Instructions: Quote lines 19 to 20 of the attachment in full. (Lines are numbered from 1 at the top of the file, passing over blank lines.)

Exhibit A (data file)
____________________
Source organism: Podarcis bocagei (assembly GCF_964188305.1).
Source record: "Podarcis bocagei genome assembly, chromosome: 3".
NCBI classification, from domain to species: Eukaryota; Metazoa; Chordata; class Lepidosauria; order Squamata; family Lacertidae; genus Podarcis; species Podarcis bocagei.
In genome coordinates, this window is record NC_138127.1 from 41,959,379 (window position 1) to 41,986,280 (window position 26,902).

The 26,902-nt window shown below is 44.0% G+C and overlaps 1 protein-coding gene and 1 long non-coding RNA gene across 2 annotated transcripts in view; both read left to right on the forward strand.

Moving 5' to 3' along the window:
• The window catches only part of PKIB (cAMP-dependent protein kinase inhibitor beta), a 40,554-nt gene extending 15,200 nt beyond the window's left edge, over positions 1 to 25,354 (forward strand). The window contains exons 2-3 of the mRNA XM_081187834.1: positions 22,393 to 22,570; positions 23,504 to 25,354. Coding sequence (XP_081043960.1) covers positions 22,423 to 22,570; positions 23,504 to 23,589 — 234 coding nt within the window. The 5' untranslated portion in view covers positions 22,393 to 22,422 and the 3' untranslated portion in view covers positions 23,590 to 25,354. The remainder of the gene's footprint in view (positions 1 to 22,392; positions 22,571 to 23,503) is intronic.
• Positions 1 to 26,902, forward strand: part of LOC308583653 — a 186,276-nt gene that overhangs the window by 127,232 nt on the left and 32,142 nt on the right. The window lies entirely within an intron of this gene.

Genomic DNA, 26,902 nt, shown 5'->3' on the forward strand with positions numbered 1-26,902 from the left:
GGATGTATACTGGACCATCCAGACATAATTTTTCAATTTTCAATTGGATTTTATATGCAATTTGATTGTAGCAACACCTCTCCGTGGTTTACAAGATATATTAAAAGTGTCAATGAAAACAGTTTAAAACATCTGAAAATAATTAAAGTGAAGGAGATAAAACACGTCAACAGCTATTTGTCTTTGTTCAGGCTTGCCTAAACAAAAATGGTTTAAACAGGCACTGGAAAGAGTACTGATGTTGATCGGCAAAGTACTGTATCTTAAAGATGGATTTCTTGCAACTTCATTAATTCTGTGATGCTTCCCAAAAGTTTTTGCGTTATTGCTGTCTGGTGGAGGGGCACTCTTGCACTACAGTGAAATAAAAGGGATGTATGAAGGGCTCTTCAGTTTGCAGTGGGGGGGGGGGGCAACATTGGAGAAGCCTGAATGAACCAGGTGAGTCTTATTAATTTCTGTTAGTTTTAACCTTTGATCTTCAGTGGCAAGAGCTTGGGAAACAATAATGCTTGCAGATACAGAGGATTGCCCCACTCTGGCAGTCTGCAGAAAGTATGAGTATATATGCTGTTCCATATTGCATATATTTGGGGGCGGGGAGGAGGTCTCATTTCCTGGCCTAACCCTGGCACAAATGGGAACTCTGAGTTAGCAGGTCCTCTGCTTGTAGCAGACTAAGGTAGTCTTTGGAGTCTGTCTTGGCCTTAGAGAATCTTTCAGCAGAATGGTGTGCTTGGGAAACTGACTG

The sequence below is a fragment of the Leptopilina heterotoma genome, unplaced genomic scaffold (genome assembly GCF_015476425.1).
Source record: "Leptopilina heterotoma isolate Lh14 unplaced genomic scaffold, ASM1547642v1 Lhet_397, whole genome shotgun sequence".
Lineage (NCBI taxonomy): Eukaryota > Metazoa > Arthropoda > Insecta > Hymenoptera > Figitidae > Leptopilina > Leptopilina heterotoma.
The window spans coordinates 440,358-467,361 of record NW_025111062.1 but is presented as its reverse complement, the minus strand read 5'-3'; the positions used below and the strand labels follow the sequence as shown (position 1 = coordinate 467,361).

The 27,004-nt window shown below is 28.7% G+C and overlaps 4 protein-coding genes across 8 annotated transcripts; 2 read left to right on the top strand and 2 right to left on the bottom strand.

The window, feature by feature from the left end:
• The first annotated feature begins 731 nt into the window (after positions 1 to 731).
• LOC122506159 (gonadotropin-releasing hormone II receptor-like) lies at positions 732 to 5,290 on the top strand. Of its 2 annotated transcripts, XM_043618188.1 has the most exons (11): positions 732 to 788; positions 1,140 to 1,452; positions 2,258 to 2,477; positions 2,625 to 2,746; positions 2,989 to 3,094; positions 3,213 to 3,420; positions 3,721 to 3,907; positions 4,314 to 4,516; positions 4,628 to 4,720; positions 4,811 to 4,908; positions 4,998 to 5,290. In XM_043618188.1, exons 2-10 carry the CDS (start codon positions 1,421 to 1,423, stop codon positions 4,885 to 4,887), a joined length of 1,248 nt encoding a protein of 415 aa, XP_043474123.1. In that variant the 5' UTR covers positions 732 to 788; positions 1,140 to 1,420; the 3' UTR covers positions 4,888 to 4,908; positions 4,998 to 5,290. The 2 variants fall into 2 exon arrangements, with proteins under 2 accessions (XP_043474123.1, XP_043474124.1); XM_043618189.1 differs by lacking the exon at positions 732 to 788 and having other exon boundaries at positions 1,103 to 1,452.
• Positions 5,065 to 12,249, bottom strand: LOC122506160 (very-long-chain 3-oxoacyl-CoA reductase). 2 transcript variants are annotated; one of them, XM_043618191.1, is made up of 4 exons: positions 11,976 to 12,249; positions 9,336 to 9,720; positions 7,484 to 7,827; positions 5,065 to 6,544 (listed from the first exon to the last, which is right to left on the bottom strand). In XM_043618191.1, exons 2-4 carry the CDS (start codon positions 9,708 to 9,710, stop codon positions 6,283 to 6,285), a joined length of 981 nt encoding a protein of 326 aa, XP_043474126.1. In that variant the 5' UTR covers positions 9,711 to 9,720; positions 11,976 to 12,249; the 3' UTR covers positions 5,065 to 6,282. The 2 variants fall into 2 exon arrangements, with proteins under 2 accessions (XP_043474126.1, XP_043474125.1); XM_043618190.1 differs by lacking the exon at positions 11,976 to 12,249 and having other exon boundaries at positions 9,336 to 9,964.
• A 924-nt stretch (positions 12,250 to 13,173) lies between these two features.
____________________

• Positions 5,065 to 12,249, bottom strand: LOC122506160 (very-long-chain 3-oxoacyl-CoA reductase). 2 transcript variants are annotated; one of them, XM_043618191.1, is made up of 4 exons: positions 11,976 to 12,249; positions 9,336 to 9,720; positions 7,484 to 7,827; positions 5,065 to 6,544 (listed from the first exon to the last, which is right to left on the bottom strand). In XM_043618191.1, exons 2-4 carry the CDS (start codon positions 9,708 to 9,710, stop codon positions 6,283 to 6,285), a joined length of 981 nt encoding a protein of 326 aa, XP_043474126.1. In that variant the 5' UTR covers positions 9,711 to 9,720; positions 11,976 to 12,249; the 3' UTR covers positions 5,065 to 6,282. The 2 variants fall into 2 exon arrangements, with proteins under 2 accessions (XP_043474126.1, XP_043474125.1); XM_043618190.1 differs by lacking the exon at positions 11,976 to 12,249 and having other exon boundaries at positions 9,336 to 9,964.
• A 924-nt stretch (positions 12,250 to 13,173) lies between these two features.